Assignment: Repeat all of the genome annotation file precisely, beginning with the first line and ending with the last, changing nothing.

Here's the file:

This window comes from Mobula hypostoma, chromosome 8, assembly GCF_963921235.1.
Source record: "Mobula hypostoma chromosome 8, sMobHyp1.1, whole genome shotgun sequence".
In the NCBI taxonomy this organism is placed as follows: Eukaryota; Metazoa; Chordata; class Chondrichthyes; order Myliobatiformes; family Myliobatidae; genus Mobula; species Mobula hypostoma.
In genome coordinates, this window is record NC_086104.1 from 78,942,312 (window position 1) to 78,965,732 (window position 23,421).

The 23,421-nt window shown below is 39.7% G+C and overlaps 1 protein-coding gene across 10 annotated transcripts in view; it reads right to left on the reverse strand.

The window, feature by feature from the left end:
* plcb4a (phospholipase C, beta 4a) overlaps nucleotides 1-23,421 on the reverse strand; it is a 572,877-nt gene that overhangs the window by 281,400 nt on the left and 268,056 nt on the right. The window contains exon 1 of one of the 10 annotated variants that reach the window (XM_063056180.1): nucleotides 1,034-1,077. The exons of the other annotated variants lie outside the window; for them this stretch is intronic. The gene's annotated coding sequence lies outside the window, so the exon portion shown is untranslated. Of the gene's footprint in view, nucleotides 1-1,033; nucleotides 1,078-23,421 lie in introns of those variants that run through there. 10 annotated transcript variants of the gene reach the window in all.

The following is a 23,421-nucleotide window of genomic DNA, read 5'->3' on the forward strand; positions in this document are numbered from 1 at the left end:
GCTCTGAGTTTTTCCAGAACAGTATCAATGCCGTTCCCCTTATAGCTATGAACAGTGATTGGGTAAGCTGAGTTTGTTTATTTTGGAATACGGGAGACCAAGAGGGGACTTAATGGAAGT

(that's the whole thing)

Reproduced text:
This window comes from Mobula hypostoma, chromosome 8, assembly GCF_963921235.1.
Source record: "Mobula hypostoma chromosome 8, sMobHyp1.1, whole genome shotgun sequence".
In the NCBI taxonomy this organism is placed as follows: Eukaryota; Metazoa; Chordata; class Chondrichthyes; order Myliobatiformes; family Myliobatidae; genus Mobula; species Mobula hypostoma.
In genome coordinates, this window is record NC_086104.1 from 78,942,312 (window position 1) to 78,965,732 (window position 23,421).

The 23,421-nt window shown below is 39.7% G+C and overlaps 1 protein-coding gene across 10 annotated transcripts in view; it reads right to left on the reverse strand.

The window, feature by feature from the left end:
* plcb4a (phospholipase C, beta 4a) overlaps nucleotides 1-23,421 on the reverse strand; it is a 572,877-nt gene that overhangs the window by 281,400 nt on the left and 268,056 nt on the right. The window contains exon 1 of one of the 10 annotated variants that reach the window (XM_063056180.1): nucleotides 1,034-1,077. The exons of the other annotated variants lie outside the window; for them this stretch is intronic. The gene's annotated coding sequence lies outside the window, so the exon portion shown is untranslated. Of the gene's footprint in view, nucleotides 1-1,033; nucleotides 1,078-23,421 lie in introns of those variants that run through there. 10 annotated transcript variants of the gene reach the window in all.

The following is a 23,421-nucleotide window of genomic DNA, read 5'->3' on the forward strand; positions in this document are numbered from 1 at the left end:
GCTCTGAGTTTTTCCAGAACAGTATCAATGCCGTTCCCCTTATAGCTATGAACAGTGATTGGGTAAGCTGAGTTTGTTTATTTTGGAATACGGGAGACCAAGAGGGGACTTAATGGAAGT